Mayor Adams’ administration won a key decision Thursday in its effort to move thousands of retired New York city workers into a highly controversial privatized Medicare Advantage plan.
The decision, by an independent arbitrator overseeing the health care dispute, appears to pave the way for the administration to implement the Medicare Advantage plan as the only insurance option available to city retirees.
A local group of municipal retirees who are fighting the city’s efforts are likely to challenge the decision in court.
The Adams administration has pushed for nearly a year to enroll the city’s roughly 250,000 retirees in Medicare Advantage, which could result in up to $600 million in annual savings to the city budget, thanks to federal subsidies and a partnership with a private health insurance provider.
Officials advocating for change say the move is critical as the city braces for a projected $6 billion budget shortfall by 2026.
On the final bend, arbitrator Martin Scheinman concluded that the latest model proposed by the Adams administration would bring the city into compliance with local law.
The previous plan was rejected by the court because it would have fined retirees who stuck to the traditional Medicare plan. This violated a local law that requires the city to provide retirees with premium-free health coverage for life.
Under the new plan, the private Medicare Advantage plan administered by Aetna will be the only plan available to retirees. Without a fine in the photo, Scheinman saw that the city was following the law and could move forward.
“While I understand that change can be difficult, particularly when it comes to long-term health benefits, circumstances have evolved to threaten the sustainability of strong, premium-free benefits for working and retired people,” Scheinman said. .
“Put simply, moving to an MA (Medicare Advantage) program for city retirees is prudent, responsible, and essential,” he wrote.
Many retirees disagree.
Marianne Pizzitola, president of the NYC Organization of Public Services Retirees, which successfully sued the city over the Medicare Advantage debacle, criticized Scheinman for not involving her group in the arbitration proceedings, accusing her of “hearing the interests” of the Adams administration.
Pizzitola also said his group would likely sue the administration again if it goes ahead with Scheinman’s recommendations.
“Retirees were not part of the arbitration process, but if the city seeks to violate retirees’ rights again, retirees will again have to seek judicial intervention to protect their health care rights,” said Pizzitola, whose group argued that an Advantage plan would wipe out their health care benefits.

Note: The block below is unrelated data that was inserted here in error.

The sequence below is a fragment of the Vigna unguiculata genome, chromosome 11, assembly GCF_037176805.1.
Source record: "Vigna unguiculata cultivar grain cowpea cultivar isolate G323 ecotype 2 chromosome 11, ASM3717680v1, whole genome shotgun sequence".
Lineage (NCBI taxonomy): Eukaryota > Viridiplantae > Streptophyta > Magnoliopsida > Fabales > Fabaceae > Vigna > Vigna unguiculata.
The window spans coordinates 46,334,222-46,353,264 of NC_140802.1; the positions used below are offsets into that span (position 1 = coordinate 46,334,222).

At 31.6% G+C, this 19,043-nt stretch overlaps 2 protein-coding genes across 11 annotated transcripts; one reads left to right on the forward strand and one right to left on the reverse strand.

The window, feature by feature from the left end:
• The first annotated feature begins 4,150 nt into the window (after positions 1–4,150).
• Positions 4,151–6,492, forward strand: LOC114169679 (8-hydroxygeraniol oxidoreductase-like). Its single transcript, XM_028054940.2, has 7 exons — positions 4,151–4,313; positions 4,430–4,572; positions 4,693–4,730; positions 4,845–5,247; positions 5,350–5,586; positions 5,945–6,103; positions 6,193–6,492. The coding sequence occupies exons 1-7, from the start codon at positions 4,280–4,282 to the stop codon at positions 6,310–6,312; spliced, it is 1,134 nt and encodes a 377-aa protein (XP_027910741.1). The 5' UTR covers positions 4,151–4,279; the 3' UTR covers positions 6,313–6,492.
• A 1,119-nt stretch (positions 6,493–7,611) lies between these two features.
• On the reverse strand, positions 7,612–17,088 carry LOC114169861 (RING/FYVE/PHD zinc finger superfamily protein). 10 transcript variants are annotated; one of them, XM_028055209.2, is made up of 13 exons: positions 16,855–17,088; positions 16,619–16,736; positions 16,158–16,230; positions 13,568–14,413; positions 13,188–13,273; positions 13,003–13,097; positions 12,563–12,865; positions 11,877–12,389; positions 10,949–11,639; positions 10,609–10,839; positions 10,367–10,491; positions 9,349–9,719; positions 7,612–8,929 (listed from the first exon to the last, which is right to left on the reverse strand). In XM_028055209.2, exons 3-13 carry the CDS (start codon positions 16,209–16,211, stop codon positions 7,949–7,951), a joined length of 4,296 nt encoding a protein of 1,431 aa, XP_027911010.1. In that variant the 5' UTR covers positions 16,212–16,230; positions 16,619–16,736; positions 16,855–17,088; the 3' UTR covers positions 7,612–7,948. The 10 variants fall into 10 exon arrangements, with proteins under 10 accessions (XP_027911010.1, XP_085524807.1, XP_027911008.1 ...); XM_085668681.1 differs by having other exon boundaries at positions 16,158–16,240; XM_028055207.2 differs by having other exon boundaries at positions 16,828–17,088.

Medicare Advantage plans may offer lower upfront costs in some cases, but are generally more limited in terms of providers and other health care options. A recent federal study found that city retirees risked losing “medically necessary care” if they signed up for the Adams administration’s preferred plan, under which about 13% of denied claims would have been covered by the traditional health insurance.
United Federation of Teachers President Michael Mulgrew, who is vice-chairman of the City Labor Committee, which supports the Adams Advantage push, pointed Thursday to rising health care costs over the past decade. which, barring federal action, he said, requires negotiations with the city in the meantime.
“Most importantly, we want to maintain plans that don’t require our members to pay the thousands of dollars that most workers now have to pay for health insurance,” Mulgrew said in a statement.
“A new Medicare Advantage plan will be negotiated to maintain this premium-free status, and we will ensure that it meets the needs of our retirees, while saving hundreds of millions of dollars that will be spent on other health care services. health,” he said. said.
Thursday’s arbitrator’s opinion pointed out that there is always the possibility “that the choice will be preserved” if the city council amends the municipal statutes within 45 days to allow pensioners to join an alternative plan. So far, the Council has shown no signs that it will act on this front.
The notice gave the city and city labor committee 25 days to negotiate a deal with healthcare company Aetna.
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